If you are unable to convince your management that they need to purchase the necessary licenses for the software you are operating, the ethical thing to do is blow the whistle on your organization. The Business Software Alliance (BSA) allows you to report your organization anonymously:

In order to investigate your software piracy report, you will need to provide the name and address of the company being reported, what software is being pirated, and how you know the software is pirated. All information provided to BSA will be kept confidential.

Report Software Piracy Now

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    Good answer, but I would point out that the odds of anyone not figuring out who the "anonymous" whistleblower was, after you have made a serious effort to convince your manager of the importance of proper licensing, are pretty slim. Aug 26, 2014 at 2:03
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    This is an answer to what the business should do about unlicensed software not what the OP should do about his company not providing him with a valid licence. this would be a good answer to how should a company deal with a library of unmanaged software. If you want ask that question. Aug 26, 2014 at 15:34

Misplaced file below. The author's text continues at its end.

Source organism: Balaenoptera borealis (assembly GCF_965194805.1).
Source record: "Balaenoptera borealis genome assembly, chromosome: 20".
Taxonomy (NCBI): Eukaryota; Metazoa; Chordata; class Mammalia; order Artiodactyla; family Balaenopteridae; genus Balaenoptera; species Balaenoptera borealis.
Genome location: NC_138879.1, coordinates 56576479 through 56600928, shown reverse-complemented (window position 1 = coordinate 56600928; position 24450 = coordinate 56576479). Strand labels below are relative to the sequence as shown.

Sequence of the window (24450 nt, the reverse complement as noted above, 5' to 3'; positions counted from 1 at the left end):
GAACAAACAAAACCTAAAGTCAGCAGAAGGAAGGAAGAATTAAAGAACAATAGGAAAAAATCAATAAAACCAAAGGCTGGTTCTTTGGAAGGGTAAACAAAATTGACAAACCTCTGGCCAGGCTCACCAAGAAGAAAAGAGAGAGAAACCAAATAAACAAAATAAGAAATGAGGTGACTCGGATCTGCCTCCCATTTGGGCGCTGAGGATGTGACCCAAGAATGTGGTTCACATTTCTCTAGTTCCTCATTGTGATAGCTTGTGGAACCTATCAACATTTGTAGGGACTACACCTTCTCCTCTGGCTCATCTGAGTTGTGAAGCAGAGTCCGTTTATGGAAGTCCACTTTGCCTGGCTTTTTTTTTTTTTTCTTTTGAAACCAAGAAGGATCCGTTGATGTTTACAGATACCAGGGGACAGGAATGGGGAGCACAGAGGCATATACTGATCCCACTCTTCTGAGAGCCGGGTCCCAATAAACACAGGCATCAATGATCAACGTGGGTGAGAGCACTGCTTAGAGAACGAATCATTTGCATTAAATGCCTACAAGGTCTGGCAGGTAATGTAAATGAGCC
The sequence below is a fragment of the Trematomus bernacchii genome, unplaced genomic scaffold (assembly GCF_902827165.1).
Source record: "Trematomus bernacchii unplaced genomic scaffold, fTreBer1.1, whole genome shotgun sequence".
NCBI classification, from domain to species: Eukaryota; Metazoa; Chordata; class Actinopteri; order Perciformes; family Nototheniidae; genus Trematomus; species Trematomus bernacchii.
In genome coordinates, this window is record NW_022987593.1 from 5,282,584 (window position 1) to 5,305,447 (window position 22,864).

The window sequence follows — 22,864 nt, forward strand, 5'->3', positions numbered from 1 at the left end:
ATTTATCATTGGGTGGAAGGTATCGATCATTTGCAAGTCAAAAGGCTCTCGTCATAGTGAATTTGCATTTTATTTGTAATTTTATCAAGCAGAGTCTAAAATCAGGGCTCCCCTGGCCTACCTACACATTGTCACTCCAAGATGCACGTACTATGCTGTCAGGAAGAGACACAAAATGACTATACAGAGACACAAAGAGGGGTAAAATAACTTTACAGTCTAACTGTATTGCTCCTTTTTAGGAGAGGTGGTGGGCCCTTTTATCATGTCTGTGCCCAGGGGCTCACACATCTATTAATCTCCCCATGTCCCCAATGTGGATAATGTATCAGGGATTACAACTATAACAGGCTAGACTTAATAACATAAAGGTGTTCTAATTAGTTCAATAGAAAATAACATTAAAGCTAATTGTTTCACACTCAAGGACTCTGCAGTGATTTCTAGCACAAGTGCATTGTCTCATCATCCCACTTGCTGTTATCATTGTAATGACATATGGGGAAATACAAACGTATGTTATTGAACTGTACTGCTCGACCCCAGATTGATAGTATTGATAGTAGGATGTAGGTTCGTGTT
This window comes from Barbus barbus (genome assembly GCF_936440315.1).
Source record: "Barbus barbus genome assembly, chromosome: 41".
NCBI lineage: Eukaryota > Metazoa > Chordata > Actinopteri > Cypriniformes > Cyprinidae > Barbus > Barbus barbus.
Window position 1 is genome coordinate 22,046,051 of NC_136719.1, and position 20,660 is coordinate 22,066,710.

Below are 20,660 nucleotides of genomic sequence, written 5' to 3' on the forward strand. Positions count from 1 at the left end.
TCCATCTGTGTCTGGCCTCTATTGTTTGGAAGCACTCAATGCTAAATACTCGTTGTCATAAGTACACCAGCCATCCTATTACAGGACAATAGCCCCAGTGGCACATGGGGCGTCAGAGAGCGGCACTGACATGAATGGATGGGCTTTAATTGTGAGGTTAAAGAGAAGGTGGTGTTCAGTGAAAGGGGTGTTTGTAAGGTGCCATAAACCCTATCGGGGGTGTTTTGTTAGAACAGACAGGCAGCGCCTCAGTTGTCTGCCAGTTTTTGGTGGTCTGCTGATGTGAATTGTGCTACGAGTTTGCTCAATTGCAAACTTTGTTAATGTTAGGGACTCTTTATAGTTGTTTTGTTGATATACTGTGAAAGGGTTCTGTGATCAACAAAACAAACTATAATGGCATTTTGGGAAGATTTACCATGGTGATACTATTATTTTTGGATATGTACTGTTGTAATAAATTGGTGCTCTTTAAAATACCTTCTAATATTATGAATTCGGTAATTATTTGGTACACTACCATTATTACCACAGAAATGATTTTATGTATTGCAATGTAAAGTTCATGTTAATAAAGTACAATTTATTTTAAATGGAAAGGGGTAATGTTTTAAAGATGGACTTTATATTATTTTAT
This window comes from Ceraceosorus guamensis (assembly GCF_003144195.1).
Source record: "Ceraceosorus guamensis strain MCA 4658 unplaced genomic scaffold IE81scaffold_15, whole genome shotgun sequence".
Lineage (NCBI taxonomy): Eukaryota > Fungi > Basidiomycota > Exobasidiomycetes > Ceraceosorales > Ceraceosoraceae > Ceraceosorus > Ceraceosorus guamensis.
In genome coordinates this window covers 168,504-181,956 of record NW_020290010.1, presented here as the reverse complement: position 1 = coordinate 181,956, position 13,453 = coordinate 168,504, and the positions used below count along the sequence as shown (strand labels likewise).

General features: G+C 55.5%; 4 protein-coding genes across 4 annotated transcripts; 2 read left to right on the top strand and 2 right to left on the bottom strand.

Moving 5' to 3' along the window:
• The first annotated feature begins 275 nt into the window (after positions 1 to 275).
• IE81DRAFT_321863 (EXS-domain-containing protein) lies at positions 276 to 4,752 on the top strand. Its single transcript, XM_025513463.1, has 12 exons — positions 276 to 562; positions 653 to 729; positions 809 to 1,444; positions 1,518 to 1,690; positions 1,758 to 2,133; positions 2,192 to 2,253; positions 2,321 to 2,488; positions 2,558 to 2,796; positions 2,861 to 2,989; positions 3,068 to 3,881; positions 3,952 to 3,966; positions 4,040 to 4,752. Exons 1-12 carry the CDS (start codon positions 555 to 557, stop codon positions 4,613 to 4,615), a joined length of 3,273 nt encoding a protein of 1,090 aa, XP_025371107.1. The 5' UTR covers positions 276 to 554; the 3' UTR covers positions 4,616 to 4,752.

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    *comments removed* Remember what comments are for. For extended discussions, Get a Room (a chat room).
    – enderland
    Aug 26, 2014 at 22:23

I would like to add a few other points to the otherwise great answers written here:

  1. It does not sound like you are the person responsible for purchase / compliance / IT - so your responsibility is limited to raising the concern with management and documenting their response or obtaining evidence as such.

  2. Your company, however, may be liable. In some jurisdictions any gains/profits obtained by using pirated software is considered the same as gains made by fraudulent means or deception. You have not mentioned where you are located and not all jurisdictions have the same level of enforcement for software piracy (or other IP infringement).

  3. If your company is under contract to develop software, your contract may stipulate that all software is developed using genuine and "fit for purpose" tools; but again - this may not apply to you but I have seen a case where this came to light under a random audit by the client. In the case, the licenses were there but not applied correctly (it was not a bad faith move but rather a lapse in accounting of licenses).

  4. Risk. Using pirated software puts you and your organization at a higher risk of security breaches. This is because most circumvention techniques specifically disable security controls in the software; others are simply just using a randomly generated key. However, from a risk standpoint it is never good to use pirated software as you are not entitled to any support from the vendor.

Keep in mind all this depends on perspective and scale. If you are talking about a 5-man software house, a lot of this doesn't matter at all.

As mentioned if there is no enforcement of IP laws - a large deterrent is not applicable to you and there may be no tangible consequences.